Compared to other non-invasive functional tests such as exercise stress echocardiography or nuclear imaging, CMR provides a substantially better temporal and spatial resolution which translates in better sensitivity, specificity, positive and negative predictive values for assessing myocardial ischemia, without the limitations associated with poor echo windows (28,48,49).
Valvular heart disease
CMR techniques provide information on valvular pathology, with recent developments in this area. Assessment of valve structure and function is possible using CMR, including valve leaflets, valve tumours, and, less so, endocarditis (50). Cine images using bright-blood SSFP can be used, as can T1 and T2 weighted turbo-spin echo (black-blood technique) (51). Valvular areas by planimetry can also be assessed using CMR (50). Quantitative measures of aortic and pulmonary valvular functions can be assessed using flow velocity mapping with cine SSFP. However, the less rigid tricuspid and mitral valves are prone to motion artefact and their quantitative function is assessed indirectly through volume changes in the corresponding ventricular inflow and outflow (Figure 9). Ventricular volumes, atrial size, and ventricular wall thickness can be indicators of severity of valvular pathology (51).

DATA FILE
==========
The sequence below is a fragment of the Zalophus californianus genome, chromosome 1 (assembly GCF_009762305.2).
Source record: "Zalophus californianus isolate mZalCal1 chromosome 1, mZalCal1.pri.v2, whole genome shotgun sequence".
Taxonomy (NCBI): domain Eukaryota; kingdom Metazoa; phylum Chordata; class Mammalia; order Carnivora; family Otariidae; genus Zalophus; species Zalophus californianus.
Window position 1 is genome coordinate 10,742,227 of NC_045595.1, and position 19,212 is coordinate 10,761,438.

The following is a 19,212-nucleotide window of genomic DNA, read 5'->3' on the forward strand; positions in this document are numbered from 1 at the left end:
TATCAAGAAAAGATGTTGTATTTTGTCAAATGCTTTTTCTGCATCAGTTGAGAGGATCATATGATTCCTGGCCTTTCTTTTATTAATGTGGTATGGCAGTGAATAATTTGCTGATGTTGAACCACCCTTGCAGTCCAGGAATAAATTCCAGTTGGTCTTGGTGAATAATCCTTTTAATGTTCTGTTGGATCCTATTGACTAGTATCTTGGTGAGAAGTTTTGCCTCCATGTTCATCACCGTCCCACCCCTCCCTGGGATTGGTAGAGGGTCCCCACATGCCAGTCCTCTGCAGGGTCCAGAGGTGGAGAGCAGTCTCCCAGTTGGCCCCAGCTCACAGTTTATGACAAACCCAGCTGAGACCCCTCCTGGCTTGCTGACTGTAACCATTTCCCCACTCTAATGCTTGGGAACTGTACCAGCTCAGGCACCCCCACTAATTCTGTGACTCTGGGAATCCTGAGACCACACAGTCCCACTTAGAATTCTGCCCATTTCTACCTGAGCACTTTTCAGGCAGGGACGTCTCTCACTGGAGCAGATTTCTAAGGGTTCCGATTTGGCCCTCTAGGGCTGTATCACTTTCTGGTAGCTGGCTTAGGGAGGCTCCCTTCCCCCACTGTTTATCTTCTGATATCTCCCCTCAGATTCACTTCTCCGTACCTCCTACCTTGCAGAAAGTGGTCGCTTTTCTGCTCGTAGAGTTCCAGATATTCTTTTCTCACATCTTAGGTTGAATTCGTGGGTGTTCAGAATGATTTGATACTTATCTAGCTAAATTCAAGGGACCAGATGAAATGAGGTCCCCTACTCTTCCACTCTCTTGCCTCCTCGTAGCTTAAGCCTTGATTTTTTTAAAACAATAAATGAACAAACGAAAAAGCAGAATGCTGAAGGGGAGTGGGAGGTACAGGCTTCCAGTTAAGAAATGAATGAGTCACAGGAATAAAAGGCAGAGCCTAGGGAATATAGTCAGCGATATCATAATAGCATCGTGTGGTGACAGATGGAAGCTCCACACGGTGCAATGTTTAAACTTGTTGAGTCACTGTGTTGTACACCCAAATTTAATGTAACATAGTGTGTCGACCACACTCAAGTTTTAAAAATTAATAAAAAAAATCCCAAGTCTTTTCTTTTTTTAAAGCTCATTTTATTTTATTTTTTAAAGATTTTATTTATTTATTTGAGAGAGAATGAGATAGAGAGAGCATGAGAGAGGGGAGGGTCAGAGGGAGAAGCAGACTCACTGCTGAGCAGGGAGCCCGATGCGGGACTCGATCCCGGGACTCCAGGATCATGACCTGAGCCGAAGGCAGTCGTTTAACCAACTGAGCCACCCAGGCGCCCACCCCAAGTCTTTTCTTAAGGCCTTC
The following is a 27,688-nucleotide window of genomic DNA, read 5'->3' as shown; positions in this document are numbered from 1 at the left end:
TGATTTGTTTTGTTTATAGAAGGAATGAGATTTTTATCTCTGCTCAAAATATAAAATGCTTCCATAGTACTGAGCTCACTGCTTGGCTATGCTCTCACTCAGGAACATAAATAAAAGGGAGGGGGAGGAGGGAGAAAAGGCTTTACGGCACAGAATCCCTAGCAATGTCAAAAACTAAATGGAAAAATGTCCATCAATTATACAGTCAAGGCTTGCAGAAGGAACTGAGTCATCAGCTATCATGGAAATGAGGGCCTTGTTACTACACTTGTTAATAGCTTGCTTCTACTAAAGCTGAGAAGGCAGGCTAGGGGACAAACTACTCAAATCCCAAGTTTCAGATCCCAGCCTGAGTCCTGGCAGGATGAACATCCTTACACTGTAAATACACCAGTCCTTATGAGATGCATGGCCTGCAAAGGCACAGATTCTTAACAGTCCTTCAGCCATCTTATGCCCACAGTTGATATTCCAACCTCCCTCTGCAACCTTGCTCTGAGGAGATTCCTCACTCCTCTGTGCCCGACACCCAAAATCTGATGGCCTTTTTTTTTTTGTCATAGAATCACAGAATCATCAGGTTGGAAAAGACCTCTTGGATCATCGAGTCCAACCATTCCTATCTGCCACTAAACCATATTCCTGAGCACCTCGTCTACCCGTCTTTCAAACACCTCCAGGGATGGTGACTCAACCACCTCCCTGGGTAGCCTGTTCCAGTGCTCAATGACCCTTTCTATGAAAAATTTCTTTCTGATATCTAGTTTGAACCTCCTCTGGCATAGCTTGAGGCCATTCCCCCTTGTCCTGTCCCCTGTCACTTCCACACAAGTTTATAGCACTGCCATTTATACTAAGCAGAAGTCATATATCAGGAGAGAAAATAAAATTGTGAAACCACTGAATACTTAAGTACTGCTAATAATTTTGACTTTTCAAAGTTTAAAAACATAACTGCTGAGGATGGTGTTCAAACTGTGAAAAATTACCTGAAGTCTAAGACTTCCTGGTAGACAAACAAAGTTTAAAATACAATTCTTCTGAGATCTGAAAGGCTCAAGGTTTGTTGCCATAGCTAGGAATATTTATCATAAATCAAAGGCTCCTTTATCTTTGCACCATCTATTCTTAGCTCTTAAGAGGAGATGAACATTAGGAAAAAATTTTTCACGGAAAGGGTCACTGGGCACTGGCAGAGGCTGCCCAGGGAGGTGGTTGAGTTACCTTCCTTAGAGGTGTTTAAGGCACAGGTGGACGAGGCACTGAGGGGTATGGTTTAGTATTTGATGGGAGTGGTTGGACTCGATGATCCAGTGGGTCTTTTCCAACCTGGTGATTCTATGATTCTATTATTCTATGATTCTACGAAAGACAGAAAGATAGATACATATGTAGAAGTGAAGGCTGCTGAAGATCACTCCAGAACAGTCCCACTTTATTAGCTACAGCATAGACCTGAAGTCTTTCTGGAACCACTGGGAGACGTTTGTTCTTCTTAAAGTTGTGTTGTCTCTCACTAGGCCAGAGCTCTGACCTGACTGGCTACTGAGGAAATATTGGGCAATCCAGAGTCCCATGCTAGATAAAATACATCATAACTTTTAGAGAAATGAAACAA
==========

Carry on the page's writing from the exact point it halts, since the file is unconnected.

2D phase contrast flow imaging can provide useful information relevant to valve function and pathology (52). Assessment of peak velocity, peak pressure gradient, and regurgitant volume are possible with 2D phase contrast flow imaging, assisting in the evaluation of valvular stenosis and regurgitation (50). Flow visualisation of venae contracta and regurgitant jets is also feasible with CMR (51). Accurate placement of the 2D acquisition near the level of the aortic valve in the assessment of the aortic stenosis remains difficult, and the peak velocity in aortic stenosis is often underestimated on CMR (52). 4D flow MRI is a more recent technique and can provide comprehensive information on blood flow dynamics. Difficulties with assessing aberrant jets in aortic stenosis are more likely to be overcome with 4D flow MRI than 2D phase contrast flow imaging (52).